Police Visits to Moorestown Schools to Become the Norm
Moorestown police officers have started dropping by all the township schools in an effort to create a greater sense of security.
Moorestown Police are beginning to make their presence felt throughout all the township's schools by doing random pop-ins, in light of the heightened sensitivity to school security.
Police spokesman Lt. Lee Lieber said the department approached the schools in town—including the public schools, Moorestown Friends, Our Lady of Good Counsel and Kingsway Learning Center—shortly after the Newtown, CT, tragedy to offer to have officers stop in to the schools during their regular patrols.
The visits serve multiple purposes, Lieber explained. For one thing, they're peace of mind for the parents, students and staff, as well as a potential deterrent for anyone who might want to cause harm.
But the primary motivation is preparedness, he said.
The department wants its officers to meet the school staff and familiarize themselves with the layout of the buildings—maybe walk with an administrator or a maintenance employee—so they become part of the fabric of the school system, and in case of an incident, they know their way around, Lieber explained.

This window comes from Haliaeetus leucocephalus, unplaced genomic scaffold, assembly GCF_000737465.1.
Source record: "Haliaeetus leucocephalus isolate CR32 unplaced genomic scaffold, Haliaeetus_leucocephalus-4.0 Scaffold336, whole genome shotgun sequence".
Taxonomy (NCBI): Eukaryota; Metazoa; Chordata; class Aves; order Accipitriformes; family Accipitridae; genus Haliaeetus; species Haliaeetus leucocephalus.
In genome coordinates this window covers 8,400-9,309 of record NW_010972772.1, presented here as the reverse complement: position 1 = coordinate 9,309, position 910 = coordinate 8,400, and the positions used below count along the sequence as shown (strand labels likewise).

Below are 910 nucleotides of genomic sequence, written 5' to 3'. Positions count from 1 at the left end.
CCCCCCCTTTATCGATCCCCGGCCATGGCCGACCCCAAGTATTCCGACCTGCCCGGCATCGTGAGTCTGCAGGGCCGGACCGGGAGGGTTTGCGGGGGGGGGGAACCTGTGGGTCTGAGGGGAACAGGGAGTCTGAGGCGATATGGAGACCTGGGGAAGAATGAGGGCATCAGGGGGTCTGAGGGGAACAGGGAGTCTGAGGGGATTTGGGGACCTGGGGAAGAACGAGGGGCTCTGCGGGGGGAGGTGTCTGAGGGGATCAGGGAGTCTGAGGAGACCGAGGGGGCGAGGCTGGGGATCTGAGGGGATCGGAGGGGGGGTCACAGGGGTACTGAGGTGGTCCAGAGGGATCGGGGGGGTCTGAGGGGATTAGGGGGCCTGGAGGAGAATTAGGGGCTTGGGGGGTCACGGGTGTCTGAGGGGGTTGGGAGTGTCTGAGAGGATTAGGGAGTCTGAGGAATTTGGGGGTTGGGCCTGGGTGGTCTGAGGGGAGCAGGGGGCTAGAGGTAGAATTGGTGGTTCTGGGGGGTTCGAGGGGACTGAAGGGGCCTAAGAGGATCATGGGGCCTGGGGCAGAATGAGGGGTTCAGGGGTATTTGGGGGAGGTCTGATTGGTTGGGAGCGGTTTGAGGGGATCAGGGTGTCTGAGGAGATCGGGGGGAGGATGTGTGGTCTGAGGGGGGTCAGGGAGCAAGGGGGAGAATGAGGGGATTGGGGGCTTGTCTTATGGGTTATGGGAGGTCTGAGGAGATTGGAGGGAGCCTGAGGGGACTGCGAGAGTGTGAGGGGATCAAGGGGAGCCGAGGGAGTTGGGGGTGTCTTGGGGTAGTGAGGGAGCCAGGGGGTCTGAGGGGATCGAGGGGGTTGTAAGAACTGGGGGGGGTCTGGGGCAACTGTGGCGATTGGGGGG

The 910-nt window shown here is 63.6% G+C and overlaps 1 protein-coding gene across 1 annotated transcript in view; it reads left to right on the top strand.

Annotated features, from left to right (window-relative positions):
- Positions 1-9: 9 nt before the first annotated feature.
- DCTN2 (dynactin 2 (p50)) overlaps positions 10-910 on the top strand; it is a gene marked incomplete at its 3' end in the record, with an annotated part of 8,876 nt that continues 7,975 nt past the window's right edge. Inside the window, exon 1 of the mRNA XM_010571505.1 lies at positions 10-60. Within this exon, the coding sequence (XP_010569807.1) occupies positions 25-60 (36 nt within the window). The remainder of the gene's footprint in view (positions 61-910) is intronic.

"We don't have the manpower to put someone in every school," he said. "But we feel this is a good alternative."
The visits began last week. Ideally, the officers will stop by each school—with the exception of Moorestown High School and William Allen Middle School, which are served by the school resource officer—at least once or twice a week.
The visits will be short and completely random, and will be built into the officer's regular patrol schedule, Lieber said.
School Board President Don Mishler said the board of education welcomed the added police presence, saying, "It builds confidence with our staff and our children that the police are there. (And) it creates a more comfortable relationship between the police and the schools."
Another positive side effect is that it's instilled into the staff a renewed focus on school security, he said.
"Security is only as good as the people in our schools," said Mishler. "It's obvious to me, from conversations I've had with our staff, there is a heightened awareness in our schools—and that's a good thing."
Moorestown Friends School spokesman Mike Schlotterbeck said the school was also grateful for the increased police presence.
"We have welcomed the police department to come in and get to know our community a little better," he said, "which I really think can only be a good thing."
Mishler said the district recently received the results of a security audit it commissioned in December. Though he intentionally avoided going into detail, he mentioned a few of the recommendations included in the audit, including: new lighting, additional security cameras and re-examining how the school building handle visitors.